Griz in Bitterroot Wasn’t the First, Won’t be Last, Expert Says
The young male grizzly bear caught near a Stevensville golf course this past week was a surprise to many, but not to Montana FWP bear management specialist Jamie Jonkle. Jonkle says that grizzly wasn’t the first in the Bitterroot and it won’t be the last.
"We’ve had other bears show up: we had that grizzly that was shot, mistakenly identified as a black bear by a hunter up near Lolo Pass about 5 years ago, but this little grizzly was the first one ever captured right down in the valley floor there," Jonkle said. "Over the next 10 years we are going to start seeing you more and more grizzlies re-colonizing historic ranges."
It is unclear what path the bear took to get to Stevensville, but Jonkle has a theory and believes other valleys in Western Montana will see more grizzly bears soon.
"I think he came out of the Sapphires," Jonkle. "I think this little grizzly just came out of the Rock Creek country or he ventured south across the Clark Fork I90 and ended up in the Sapphires, but I am placing bets that he came out of that Sapphire range and out of that Rock Creek country. They have been seeing them down in the Big Hole quite a bit. We have been getting them in the Ninemile. We have been getting them in the lower Clark Fork. They are creeping southwards."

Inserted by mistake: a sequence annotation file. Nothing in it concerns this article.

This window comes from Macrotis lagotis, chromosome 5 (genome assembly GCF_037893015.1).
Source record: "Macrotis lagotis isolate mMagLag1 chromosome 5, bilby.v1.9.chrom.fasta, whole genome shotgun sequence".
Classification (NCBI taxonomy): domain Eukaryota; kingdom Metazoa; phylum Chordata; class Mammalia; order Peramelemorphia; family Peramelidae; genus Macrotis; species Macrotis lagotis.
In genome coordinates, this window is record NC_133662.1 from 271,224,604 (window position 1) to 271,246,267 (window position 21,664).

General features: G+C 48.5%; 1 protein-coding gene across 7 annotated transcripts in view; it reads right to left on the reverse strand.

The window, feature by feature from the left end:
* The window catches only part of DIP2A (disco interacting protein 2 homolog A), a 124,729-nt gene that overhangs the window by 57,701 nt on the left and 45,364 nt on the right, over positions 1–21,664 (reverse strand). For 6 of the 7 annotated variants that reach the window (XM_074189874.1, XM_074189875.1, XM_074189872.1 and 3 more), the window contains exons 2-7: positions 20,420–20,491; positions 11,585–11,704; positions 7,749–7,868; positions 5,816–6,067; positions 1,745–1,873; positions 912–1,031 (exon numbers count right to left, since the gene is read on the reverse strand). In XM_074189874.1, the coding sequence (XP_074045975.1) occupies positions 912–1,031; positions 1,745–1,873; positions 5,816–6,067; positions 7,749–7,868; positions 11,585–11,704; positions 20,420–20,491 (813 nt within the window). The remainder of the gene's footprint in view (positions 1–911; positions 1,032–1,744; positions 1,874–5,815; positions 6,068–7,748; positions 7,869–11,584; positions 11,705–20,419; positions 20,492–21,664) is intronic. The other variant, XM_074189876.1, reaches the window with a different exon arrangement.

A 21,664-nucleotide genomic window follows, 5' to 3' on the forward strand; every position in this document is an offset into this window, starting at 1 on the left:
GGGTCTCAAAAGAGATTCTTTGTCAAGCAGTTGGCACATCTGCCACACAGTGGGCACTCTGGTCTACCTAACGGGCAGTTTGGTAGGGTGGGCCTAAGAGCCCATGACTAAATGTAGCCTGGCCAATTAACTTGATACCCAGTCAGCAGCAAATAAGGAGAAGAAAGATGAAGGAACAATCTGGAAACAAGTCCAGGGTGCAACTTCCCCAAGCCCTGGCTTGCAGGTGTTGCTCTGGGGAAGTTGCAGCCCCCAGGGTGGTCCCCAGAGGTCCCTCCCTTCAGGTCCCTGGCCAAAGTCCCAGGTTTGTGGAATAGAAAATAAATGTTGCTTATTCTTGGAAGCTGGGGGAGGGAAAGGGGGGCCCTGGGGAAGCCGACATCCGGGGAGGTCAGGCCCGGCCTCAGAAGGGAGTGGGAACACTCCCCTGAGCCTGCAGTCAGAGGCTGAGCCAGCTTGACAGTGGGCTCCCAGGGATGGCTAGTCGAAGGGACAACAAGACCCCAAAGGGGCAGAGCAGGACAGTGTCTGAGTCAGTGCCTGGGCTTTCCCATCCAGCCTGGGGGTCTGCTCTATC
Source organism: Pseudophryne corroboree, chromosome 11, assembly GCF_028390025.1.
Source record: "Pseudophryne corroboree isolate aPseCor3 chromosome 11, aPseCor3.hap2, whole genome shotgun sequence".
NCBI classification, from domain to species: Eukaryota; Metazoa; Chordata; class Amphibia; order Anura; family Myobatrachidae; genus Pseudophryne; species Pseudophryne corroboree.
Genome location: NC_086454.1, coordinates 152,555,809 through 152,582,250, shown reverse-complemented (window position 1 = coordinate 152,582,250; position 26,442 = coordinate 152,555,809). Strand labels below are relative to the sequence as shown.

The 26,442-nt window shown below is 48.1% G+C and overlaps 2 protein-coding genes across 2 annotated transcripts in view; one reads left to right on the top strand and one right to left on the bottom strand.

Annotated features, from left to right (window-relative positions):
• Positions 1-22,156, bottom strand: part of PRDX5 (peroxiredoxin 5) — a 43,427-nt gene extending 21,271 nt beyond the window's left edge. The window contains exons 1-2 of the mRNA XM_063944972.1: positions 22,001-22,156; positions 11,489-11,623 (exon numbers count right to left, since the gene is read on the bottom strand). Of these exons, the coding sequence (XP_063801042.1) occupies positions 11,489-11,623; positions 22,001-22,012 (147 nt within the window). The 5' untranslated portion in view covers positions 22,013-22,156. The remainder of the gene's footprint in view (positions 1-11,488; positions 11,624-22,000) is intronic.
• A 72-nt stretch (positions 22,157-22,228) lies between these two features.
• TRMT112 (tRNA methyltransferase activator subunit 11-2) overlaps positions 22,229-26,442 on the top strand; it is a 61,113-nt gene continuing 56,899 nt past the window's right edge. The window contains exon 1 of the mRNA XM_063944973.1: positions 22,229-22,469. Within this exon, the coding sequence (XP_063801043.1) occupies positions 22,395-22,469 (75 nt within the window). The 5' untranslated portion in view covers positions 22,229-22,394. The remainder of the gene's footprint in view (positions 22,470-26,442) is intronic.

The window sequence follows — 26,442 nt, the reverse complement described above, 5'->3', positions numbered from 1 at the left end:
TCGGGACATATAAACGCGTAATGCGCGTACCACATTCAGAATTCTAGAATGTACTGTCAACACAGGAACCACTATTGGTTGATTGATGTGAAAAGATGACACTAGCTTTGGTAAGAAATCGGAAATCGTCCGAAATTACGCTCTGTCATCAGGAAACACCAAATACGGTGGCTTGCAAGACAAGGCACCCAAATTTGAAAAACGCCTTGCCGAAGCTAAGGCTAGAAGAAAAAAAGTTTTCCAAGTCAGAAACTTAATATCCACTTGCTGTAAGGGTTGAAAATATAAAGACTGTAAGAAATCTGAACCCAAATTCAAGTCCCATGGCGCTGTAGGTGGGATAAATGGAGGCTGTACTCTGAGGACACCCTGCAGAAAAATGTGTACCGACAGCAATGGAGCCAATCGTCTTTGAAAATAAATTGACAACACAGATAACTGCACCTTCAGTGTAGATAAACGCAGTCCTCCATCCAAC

Another grizzly was down in the Stevensville area in 2002 and 2003, but was never caught even though it got into local trash cans. About five years ago, radio collar data showed a grizzly bear named ‘Ethel’ walked along the northern fringe of the city of Missoula during an epic trek that also looped through the Bitterroot and way over near Couer d’Alene, Idaho.